26 weeks from yesterday, the 2016 Walt Disney World Marathon will get underway at 5:30am. I’ll foolishly or triumphantly be among the participants. Our shared goal: Run 26.2 miles through the four theme parks and the ESPN Wide World of Sports complex without collapsing from heat exhaustion.

I can still recall watching the Boston marathon runners along Comm. Ave. in my freshman year at Boston College. Obviously, it’s just another excuse for college kids to drink (non-alcoholic beverages, of course, I was only 18), but I couldn’t help taking a moment of clarity to scoff at anyone who would willingly subject his or her body to such torture for bragging rights. I was a little shit of a kid. Thousands of athletic, strong-willed people passed by and my only answer was derision. I’ve come a long way.


Disney bills their marathon as “The most magical race on Earth.” The starting line is on the road outside of Epcot. The route starts north towards Magic Kingdom. Parts of Miles 6 and 7 are inside the park. You pass the main entrance, down Main Street USA, turn right into Tomorrowland, swing around to Fantasyland, through Cinderella’s Castle, then out a side exit near Frontierland. The route then turns back south for the longest stretch between park encounters. During Mile 13, the race enters the rear of Animal Kingdom, ventures past Africa, through Asia and Dinoland USA, then exits the main entrance and begins heading east towards Wide World of Sports. This is the second long lull of the race, but also prefaces what I’m expecting to be the most motivating section.


The Wide World of Sports Complex hosts major collegiate, amateur and professional events. It’s also the Spring Training home of the Atlanta Braves. I’ve never been, but photos reveal a sprawling expanse packed with pitches and fields. The circuitous route hits miles 18, 19 and 20 all inside its confines. A highlight is doing a lap around Champion Stadium, where the Braves play.

At Mile 23, the race enters Disney’s Hollywood Studios through the side entrance, doing a loop past most attractions and then exiting out the front. From here to the finish, the route never leaves major guest walkways, so I’m counting on the familiarity to keep me moving. There is a lakeside path between the Studios and Epcot area resorts, which is a little over a mile. Then comes the comforting visages of the Swan, Dolphin, Yacht and Beach Club resorts, as well as the Disney Boardwalk. We’ll reach the 25 Mile marker just inside Epcot’s International Gateway, journey past every country in the World Showcase, hit the 26 Mile marker in the shadow of Spaceship Earth, then it’s just two tenths of a mile to paydirt just outside the park’s main entrance.

The appeal of Disney for the first marathon attempt, as I’ve tried to describe, is always having that next magical landmark to reach. My Disney fandom might just propel me to finish the feat I mocked ten years ago. The beacon of Epcot, my favorite park and Spaceship Earth, my favorite ride, can’t be overstated. Armed with this (and a little bit of training), I finally believe I can complete this thing.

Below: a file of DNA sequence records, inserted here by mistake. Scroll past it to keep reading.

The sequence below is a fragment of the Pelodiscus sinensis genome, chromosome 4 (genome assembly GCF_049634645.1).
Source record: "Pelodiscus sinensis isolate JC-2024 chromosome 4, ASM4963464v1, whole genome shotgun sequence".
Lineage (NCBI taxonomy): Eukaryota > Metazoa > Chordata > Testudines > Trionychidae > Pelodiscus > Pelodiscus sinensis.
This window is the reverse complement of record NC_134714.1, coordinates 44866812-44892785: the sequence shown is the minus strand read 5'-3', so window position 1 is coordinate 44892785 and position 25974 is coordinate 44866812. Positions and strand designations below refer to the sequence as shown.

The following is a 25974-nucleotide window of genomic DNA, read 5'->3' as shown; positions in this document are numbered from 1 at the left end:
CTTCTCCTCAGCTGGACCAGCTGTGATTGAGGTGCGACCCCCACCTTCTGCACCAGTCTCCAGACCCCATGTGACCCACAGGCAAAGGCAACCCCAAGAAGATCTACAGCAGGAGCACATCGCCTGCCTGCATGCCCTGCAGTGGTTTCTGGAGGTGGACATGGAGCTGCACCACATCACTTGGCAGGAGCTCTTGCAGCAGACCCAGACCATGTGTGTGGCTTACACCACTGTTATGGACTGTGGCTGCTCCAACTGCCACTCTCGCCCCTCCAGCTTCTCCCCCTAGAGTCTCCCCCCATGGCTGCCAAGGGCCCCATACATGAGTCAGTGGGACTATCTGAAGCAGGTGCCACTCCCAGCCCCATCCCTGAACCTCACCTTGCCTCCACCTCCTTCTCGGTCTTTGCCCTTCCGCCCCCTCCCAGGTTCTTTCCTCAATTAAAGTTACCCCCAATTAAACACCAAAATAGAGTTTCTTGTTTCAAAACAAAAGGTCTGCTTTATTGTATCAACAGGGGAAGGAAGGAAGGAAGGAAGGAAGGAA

There are varying opinions on how long to train, especially for a first marathon. Having run fairly consistently for a year, a four month plan would probably suit me fine. I’m electing to do six, however, so I can feel confident in my level of fitness prior to the race. And so the half year commitment begins today. Weeks and weeks of long runs to look forward to, all culminating in a breathless finish outside the Experimental Prototype Community of Tomorrow..

Wish me luck.

Hey everyone. It’s been awhile since I’ve updated and I just wanted to write a quick blog to check in. These past two weeks have been a wonderful mixture of busy and relaxing, but I’m ready to get back to work.

Fourth of July weekend was an overall success. The Goose Rocks Beach 5K was held on Sunday, July 5th and I set a new Personal Best, coming in at 23:14. That was good for 100th overall, out of over 700 runners. I saw the Portland Sea Dogs get pounded (dog pun) and two long fireworks shows. One highlight was listening to an enthusiastic old man sing all four verses of the Star Spangled Banner (who knew). A lowlight was being forced to endure “Proud to Be an American,” perhaps the worst song ever made by a human.

Lobster was eaten twice. Once from the shell and once on a lobster roll. I almost braved the McDonald’s lobster roll for my third of the trip, but I elected to wait until later in the summer for that one.

The reliability of available Allagash and Shipyard beers is an appreciated feature of traveling to Maine. I was sad to return home, but everything has a beginning and end.

I’ve got a lot of ideas for upcoming blog posts. The final trip reports for St. Petersburg, Helsinki and Stockholm are forthcoming, complete with photos of all your favorite Russian palaces, Finnish kites and that sexy Swedish infrastructure. I’ll be writing an analysis of Westeros from A Song of Ice and Fire (that’s Game of Thrones for all you illiterates). A longer rant about the South may be on the way, too. Marathon training begins next week and periodic updates are in the works. Plenty of other thoughts in the nascent stage, too.

Stay tuned for your regular programming.